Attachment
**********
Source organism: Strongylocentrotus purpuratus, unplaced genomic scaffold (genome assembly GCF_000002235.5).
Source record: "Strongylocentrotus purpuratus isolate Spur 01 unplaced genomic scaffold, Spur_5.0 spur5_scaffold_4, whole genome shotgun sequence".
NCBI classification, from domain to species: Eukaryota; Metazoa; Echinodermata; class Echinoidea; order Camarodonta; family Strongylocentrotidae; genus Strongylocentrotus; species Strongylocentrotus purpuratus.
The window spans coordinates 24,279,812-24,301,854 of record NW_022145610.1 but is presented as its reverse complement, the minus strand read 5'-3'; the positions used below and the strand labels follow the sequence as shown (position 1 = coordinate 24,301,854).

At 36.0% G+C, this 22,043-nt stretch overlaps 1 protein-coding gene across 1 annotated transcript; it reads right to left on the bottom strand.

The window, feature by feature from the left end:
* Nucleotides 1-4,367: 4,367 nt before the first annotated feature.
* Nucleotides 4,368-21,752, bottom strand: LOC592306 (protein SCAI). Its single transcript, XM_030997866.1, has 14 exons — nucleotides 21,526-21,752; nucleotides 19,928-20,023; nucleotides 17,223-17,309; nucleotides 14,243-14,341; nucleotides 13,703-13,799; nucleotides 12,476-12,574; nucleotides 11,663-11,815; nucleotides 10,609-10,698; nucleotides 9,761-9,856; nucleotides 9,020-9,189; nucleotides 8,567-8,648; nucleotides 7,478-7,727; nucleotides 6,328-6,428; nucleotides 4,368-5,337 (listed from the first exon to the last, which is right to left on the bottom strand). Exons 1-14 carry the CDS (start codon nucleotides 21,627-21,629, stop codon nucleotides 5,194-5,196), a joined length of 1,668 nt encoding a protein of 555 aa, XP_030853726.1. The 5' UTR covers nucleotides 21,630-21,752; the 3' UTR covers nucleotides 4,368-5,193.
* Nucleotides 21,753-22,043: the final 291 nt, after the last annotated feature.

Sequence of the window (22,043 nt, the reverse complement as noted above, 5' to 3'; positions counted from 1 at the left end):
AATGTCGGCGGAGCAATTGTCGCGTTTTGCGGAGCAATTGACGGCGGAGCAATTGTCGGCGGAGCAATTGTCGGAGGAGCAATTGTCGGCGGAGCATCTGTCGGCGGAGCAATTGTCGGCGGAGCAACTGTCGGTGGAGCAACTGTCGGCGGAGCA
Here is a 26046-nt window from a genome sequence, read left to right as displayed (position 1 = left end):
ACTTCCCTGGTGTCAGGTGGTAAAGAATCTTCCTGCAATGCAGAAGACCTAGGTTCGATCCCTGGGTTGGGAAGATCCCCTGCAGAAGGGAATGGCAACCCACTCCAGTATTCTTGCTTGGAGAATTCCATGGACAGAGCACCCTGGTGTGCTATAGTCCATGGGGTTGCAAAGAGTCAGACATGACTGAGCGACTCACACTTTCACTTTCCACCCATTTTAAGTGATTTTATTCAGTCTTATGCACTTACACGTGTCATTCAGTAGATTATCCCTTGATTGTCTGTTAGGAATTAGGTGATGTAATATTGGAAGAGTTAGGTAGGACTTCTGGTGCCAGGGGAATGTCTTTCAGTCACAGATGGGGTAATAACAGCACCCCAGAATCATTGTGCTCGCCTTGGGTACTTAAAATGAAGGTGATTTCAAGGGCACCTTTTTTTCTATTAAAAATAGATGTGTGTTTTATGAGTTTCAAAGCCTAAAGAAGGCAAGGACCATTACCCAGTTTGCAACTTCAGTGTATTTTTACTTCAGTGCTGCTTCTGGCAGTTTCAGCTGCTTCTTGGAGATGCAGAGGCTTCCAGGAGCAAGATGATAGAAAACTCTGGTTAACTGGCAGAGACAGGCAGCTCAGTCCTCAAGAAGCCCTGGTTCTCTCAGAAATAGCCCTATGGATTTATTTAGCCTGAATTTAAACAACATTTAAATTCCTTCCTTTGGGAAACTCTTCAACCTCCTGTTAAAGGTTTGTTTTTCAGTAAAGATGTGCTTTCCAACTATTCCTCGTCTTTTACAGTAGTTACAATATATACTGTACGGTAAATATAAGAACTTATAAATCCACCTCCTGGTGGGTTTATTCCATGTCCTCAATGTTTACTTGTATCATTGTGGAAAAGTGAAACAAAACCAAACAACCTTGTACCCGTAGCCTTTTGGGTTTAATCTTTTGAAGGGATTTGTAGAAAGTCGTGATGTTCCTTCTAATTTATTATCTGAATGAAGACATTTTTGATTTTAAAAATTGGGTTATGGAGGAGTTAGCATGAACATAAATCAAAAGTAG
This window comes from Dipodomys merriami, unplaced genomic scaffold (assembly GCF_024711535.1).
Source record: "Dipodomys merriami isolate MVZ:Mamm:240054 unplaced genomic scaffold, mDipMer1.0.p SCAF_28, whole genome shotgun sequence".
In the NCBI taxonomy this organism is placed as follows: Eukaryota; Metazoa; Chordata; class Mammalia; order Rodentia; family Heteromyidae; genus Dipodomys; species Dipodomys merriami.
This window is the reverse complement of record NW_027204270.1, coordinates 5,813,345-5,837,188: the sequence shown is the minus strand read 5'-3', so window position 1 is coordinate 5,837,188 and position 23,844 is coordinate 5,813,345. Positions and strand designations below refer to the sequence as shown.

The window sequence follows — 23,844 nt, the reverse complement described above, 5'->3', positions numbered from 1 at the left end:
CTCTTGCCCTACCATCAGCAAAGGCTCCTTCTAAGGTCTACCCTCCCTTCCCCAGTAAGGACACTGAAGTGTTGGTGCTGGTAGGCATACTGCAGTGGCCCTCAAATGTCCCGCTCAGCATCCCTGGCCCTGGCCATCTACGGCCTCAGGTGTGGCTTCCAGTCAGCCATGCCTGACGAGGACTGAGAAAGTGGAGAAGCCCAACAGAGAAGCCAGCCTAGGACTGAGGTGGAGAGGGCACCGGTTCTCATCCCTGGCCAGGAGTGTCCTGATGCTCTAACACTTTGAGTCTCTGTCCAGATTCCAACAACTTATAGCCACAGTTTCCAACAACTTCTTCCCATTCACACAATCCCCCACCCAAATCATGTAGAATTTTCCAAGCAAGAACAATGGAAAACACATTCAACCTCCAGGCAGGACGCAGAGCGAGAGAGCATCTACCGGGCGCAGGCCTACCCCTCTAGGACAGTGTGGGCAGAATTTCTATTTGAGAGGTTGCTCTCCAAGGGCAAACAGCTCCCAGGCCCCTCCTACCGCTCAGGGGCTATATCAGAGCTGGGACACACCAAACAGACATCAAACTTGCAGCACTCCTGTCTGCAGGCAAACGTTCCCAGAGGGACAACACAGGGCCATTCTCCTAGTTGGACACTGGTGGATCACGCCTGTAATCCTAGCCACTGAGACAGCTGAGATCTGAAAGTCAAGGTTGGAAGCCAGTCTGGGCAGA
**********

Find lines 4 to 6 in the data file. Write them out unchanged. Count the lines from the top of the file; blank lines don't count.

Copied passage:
The window spans coordinates 24,279,812-24,301,854 of record NW_022145610.1 but is presented as its reverse complement, the minus strand read 5'-3'; the positions used below and the strand labels follow the sequence as shown (position 1 = coordinate 24,301,854).

At 36.0% G+C, this 22,043-nt stretch overlaps 1 protein-coding gene across 1 annotated transcript; it reads right to left on the bottom strand.

The window, feature by feature from the left end: